Irrawaddy Ambush

Art Details

Detachment 101 engaged in guerrilla actions, sabotage, and psychological measures to gather intelligence.

Stuart Brown


Oil on Canvas

Donated Courtesy of Michael DeSombre

During World War II, the Burma Road in northeast Burma was a lifeline for the Nationalist Chinese fighting the Japanese.  A primary reason for the Japanese invasion of Burma, which was a British colony at the time, was to cut this supply link.  The Imperial Army accomplished this task by the summer of 1942.  The Allies then began airlifting materiel from India to China over the Himalayas, nicknamed “the Hump” by American fliers, all the while trying to reopen the road.

In April 1942, Coordinator of Information and future Office of Strategic Services (OSS) Director William J. Donovan activated Detachment 101 to create an indigenous guerrilla force charged with gathering intelligence, harassing the Japanese occupiers, identifying bombing targets for the Army Air Force, and rescuing downed Allied airmen, all deep behind enemy lines in Burma.  Detachment 101 pioneered the art of unconventional warfare, foreshadowing the missions of today’s US Army Special Forces.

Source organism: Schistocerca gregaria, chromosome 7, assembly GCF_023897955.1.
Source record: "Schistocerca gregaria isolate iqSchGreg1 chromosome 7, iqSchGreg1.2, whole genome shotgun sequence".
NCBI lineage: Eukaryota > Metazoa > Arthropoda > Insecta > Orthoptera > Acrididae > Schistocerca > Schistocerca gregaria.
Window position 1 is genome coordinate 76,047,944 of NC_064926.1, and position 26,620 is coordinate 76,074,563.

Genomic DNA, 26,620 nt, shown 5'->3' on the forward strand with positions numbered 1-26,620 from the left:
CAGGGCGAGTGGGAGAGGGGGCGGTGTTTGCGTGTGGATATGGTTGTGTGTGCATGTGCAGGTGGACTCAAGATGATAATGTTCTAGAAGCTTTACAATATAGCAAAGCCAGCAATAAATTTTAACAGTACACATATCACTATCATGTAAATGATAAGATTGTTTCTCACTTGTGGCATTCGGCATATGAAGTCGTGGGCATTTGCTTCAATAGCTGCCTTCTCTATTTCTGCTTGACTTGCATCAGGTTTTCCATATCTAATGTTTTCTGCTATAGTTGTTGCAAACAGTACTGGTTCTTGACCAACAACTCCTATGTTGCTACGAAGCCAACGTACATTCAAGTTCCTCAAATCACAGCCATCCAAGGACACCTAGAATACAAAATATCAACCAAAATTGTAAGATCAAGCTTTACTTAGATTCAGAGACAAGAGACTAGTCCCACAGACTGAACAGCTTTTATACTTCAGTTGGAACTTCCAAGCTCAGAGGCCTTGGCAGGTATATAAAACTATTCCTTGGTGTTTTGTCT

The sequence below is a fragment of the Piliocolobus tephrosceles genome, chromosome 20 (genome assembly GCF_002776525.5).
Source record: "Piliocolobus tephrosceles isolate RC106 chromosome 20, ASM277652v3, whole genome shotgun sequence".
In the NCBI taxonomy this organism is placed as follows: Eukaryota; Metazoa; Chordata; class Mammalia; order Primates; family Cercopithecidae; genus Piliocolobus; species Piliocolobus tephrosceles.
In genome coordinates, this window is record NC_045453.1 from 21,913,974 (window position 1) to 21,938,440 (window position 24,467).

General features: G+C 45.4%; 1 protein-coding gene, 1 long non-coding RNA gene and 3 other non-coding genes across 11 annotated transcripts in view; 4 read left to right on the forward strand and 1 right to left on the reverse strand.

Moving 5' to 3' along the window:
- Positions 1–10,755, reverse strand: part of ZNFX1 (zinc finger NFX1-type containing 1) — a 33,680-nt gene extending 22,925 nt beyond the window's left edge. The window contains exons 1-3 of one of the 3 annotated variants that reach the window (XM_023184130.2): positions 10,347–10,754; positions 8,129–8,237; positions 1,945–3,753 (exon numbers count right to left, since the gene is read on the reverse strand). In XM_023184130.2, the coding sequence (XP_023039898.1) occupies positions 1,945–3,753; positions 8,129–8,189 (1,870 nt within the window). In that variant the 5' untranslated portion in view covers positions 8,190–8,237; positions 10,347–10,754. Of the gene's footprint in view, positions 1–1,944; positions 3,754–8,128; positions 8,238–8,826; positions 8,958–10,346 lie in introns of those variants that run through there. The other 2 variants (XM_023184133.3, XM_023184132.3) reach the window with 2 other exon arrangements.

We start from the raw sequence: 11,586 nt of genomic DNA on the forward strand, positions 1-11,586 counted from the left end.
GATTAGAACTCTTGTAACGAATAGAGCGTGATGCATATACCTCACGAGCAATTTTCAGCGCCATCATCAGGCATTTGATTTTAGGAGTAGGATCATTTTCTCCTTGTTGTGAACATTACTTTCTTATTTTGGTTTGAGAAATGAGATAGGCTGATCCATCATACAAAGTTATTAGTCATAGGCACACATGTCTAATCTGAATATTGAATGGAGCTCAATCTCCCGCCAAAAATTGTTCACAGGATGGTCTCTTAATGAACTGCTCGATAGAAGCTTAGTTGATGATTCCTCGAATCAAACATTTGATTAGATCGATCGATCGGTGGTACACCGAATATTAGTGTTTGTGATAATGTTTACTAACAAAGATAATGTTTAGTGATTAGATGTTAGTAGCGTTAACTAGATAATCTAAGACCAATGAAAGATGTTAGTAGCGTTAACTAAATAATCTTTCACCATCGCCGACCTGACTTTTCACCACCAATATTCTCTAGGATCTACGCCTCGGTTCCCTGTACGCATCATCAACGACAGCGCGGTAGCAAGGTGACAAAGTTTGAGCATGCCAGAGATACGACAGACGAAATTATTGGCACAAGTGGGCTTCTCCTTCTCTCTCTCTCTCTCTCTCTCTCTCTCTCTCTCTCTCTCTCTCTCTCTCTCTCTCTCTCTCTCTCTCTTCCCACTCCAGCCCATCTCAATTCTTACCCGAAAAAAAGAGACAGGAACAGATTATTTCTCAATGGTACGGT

Never more than a few hundred Americans strong, Detachment 101 relied on support from various Burmese tribal groups, most notably the staunchly anti-Japanese Kachins.  Combined with the efforts of the British Wingate’s Raiders, Merrill’s Marauders of the US Army, and Nationalist Chinese troops, Detachment 101 was so successful that Japan had to divert significant numbers of troops to Burma to protect the new railroad that it had built to move supplies overland after US Navy submarines had blocked Japanese shipping routes.

The painting depicts one of Detachment 101’s many guerrilla operations staged to disrupt Japanese supply and reinforcement routes in Burma.  Staked out on one side of the Irrawaddy River, OSS-trained Kachin rangers ambush Japanese rafts bringing troops and supplies to the Japanese-held town of Myitkyina in July 1944.  Such actions helped lead to the Allied re-capture of the town and, ultimately, the defeat of Japanese forces in northern Burma.

By the time of its deactivation in July 1945, OSS Detachment 101 had amassed an impressive list of accomplishments, performing against overwhelming enemy strength and under the most difficult and hazardous conditions.  The courage and fighting spirit of the Kachin guerrillas and their American advisors earned Detachment 101 a Presidential Unit Citation and recognition as the “most effective tactical combat force” in the OSS.


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